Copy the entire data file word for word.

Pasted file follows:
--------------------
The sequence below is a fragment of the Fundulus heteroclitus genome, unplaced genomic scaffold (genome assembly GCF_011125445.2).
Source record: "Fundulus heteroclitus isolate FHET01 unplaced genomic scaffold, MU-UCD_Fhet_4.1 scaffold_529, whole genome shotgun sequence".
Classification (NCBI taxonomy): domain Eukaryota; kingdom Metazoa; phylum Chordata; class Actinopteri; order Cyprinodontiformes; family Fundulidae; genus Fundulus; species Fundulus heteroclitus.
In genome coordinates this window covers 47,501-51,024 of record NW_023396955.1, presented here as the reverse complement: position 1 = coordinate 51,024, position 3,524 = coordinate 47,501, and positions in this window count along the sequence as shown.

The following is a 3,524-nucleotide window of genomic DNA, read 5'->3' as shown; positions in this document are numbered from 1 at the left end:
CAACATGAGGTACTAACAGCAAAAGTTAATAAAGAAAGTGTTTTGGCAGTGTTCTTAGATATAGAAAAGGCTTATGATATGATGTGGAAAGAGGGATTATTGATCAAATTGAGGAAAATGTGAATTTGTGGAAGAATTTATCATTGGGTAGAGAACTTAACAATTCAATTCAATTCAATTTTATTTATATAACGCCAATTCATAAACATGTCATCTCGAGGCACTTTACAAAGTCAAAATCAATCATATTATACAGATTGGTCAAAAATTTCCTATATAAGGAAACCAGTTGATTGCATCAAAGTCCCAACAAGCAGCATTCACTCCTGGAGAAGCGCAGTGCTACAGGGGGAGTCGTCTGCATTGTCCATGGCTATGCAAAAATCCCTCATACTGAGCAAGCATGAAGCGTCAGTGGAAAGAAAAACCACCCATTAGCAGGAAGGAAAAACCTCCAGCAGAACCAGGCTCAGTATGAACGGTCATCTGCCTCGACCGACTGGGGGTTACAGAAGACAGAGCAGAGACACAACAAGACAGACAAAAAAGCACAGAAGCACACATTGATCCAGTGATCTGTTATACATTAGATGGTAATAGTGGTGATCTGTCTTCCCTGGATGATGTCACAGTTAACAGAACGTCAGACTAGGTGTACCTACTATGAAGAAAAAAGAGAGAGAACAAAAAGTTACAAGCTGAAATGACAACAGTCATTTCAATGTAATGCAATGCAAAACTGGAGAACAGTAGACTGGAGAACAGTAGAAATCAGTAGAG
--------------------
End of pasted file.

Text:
The sequence below is a fragment of the Fundulus heteroclitus genome, unplaced genomic scaffold (genome assembly GCF_011125445.2).
Source record: "Fundulus heteroclitus isolate FHET01 unplaced genomic scaffold, MU-UCD_Fhet_4.1 scaffold_529, whole genome shotgun sequence".
Classification (NCBI taxonomy): domain Eukaryota; kingdom Metazoa; phylum Chordata; class Actinopteri; order Cyprinodontiformes; family Fundulidae; genus Fundulus; species Fundulus heteroclitus.
In genome coordinates this window covers 47,501-51,024 of record NW_023396955.1, presented here as the reverse complement: position 1 = coordinate 51,024, position 3,524 = coordinate 47,501, and positions in this window count along the sequence as shown.

The following is a 3,524-nucleotide window of genomic DNA, read 5'->3' as shown; positions in this document are numbered from 1 at the left end:
CAACATGAGGTACTAACAGCAAAAGTTAATAAAGAAAGTGTTTTGGCAGTGTTCTTAGATATAGAAAAGGCTTATGATATGATGTGGAAAGAGGGATTATTGATCAAATTGAGGAAAATGTGAATTTGTGGAAGAATTTATCATTGGGTAGAGAACTTAACAATTCAATTCAATTCAATTTTATTTATATAACGCCAATTCATAAACATGTCATCTCGAGGCACTTTACAAAGTCAAAATCAATCATATTATACAGATTGGTCAAAAATTTCCTATATAAGGAAACCAGTTGATTGCATCAAAGTCCCAACAAGCAGCATTCACTCCTGGAGAAGCGCAGTGCTACAGGGGGAGTCGTCTGCATTGTCCATGGCTATGCAAAAATCCCTCATACTGAGCAAGCATGAAGCGTCAGTGGAAAGAAAAACCACCCATTAGCAGGAAGGAAAAACCTCCAGCAGAACCAGGCTCAGTATGAACGGTCATCTGCCTCGACCGACTGGGGGTTACAGAAGACAGAGCAGAGACACAACAAGACAGACAAAAAAGCACAGAAGCACACATTGATCCAGTGATCTGTTATACATTAGATGGTAATAGTGGTGATCTGTCTTCCCTGGATGATGTCACAGTTAACAGAACGTCAGACTAGGTGTACCTACTATGAAGAAAAAAGAGAGAGAACAAAAAGTTACAAGCTGAAATGACAACAGTCATTTCAATGTAATGCAATGCAAAACTGGAGAACAGTAGACTGGAGAACAGTAGAAATCAGTAGAG